"That was the first, most critical thing and for CBS to put out that statement, it meant it was open, it was out in the open, we as a company, myself as an individual, didn’t have anything to hide. Most critically we did not have anything to hide. And, you know, people have questioned that statement although I said I stand by every single God-damn word of it...Every company out there needs to do that. If you send your people out, you have to stand by them. And also, it wasn’t just me making it okay. I mean, you know what I mean? It’s like, yes, I was prepared to talk about it which made it okay for other people to talk about it. But CBS was prepared to have me talk about it and to be honest about it. And so other people saw that they had protection, right?"
How do you go on to the next story after talking about something so painful on national TV? (Logan spoke on the attack for a 60 Minutes story in May)
Do you know the funny part was that literally I didn’t even get to watch that whole Scott Pelley piece because my children were going … you know, my babies are 1 and 2 and they were both like, Mommy’s on TV and then this one’s crying and that one’s crying. So I thought, okay, let me get them to bed and I’ll watch afterwards. When I was putting my daughter down and my husband knocked on the door and said, you have to call the office. They think they got Osama bin Laden. And that was it. I mean, are you kidding me? I haven’t even managed to get out of my pajamas. I’m still wearing Saturday night’s makeup and the next thing I know, I’m rushing to the office because they got him. And that’s not a story I’m gonna miss.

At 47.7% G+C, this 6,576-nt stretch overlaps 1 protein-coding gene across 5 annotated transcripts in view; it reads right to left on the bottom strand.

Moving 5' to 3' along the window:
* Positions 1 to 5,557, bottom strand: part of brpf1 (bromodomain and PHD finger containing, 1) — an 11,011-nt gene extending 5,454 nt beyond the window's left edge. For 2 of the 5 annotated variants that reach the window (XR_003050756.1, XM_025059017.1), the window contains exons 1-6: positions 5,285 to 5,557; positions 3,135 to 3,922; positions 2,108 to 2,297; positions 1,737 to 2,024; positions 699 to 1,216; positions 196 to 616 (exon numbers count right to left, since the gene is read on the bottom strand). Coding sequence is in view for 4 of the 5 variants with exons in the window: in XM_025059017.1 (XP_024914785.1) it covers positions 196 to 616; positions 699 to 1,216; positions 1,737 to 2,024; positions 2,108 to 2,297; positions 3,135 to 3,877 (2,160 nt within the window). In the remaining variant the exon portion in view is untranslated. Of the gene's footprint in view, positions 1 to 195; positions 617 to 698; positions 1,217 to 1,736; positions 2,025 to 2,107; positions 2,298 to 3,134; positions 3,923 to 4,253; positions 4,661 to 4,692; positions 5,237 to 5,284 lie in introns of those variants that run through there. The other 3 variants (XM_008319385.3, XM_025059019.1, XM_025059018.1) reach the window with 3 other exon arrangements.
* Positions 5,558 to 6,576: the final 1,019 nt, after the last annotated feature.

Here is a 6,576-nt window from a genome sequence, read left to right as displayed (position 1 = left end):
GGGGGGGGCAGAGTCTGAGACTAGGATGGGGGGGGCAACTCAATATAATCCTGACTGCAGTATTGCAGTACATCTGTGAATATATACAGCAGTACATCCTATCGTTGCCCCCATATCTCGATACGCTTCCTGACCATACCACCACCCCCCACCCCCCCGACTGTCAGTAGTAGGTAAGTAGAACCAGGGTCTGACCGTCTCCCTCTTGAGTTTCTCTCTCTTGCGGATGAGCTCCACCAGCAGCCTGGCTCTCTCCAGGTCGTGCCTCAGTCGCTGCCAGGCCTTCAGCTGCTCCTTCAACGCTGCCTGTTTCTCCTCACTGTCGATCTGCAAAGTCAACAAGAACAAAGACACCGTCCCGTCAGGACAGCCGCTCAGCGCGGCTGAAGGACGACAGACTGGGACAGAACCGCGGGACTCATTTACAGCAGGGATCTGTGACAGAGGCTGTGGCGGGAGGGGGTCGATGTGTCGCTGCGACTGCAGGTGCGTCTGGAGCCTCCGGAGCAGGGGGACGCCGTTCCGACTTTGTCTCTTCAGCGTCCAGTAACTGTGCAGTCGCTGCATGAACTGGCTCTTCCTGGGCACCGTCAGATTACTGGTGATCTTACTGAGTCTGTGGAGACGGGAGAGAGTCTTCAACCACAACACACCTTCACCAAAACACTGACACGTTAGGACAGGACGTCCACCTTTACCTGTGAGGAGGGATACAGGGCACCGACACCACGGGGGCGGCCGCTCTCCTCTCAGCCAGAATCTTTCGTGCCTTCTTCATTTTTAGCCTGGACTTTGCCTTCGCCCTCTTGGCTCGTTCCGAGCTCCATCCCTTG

"Obviously the one thing I haven’t done is go back to the Middle East. I mean, I just … I think I’m not ready to handle things going wrong. I could handle it if things are just normal but if they go wrong at all, I would probably fall apart. I don’t think I have the same strength."
Do you think at some point you will?
"No. I won’t go back to Egypt. I don’t see that ever happening but maybe I’ll go back to somewhere else....It’s important to me that people don’t think that there’s kind of like a knee-jerk reaction, like oh, I’m never going back to the Middle East. ‘Cause if you’re not strong and on top of your game, there’s potential to compromise the people at your side and, you know, I can’t do that to them."
What do you think about the most recent issues to impact the region? Like, say, the U.S. troop withdrawal from Iraq?
"I think it should be faster. I’m hoping we can get out of Iraq faster, and I think the most shameless thing to me is to have people coming out and saying that this is a failure of the administration, a failure of leadership and it’s gonna jeopardize the fragile gains made in Iraq. What fragile gains? Are these people crazy? Are they crazy? What are you talking about? (Prime minister Nouri al-Malaki) is just, you know … an Iranian proxy and most of the people in his government fall in line with that, and it’s time for … you know, if you’ve got … if an issue is so unpopular that no Iraqi politician can even raise the idea of asking U.S. troops to stay in the years and months leading up to this, c’mon … there’s nothing to negotiate. Get the hell out of there."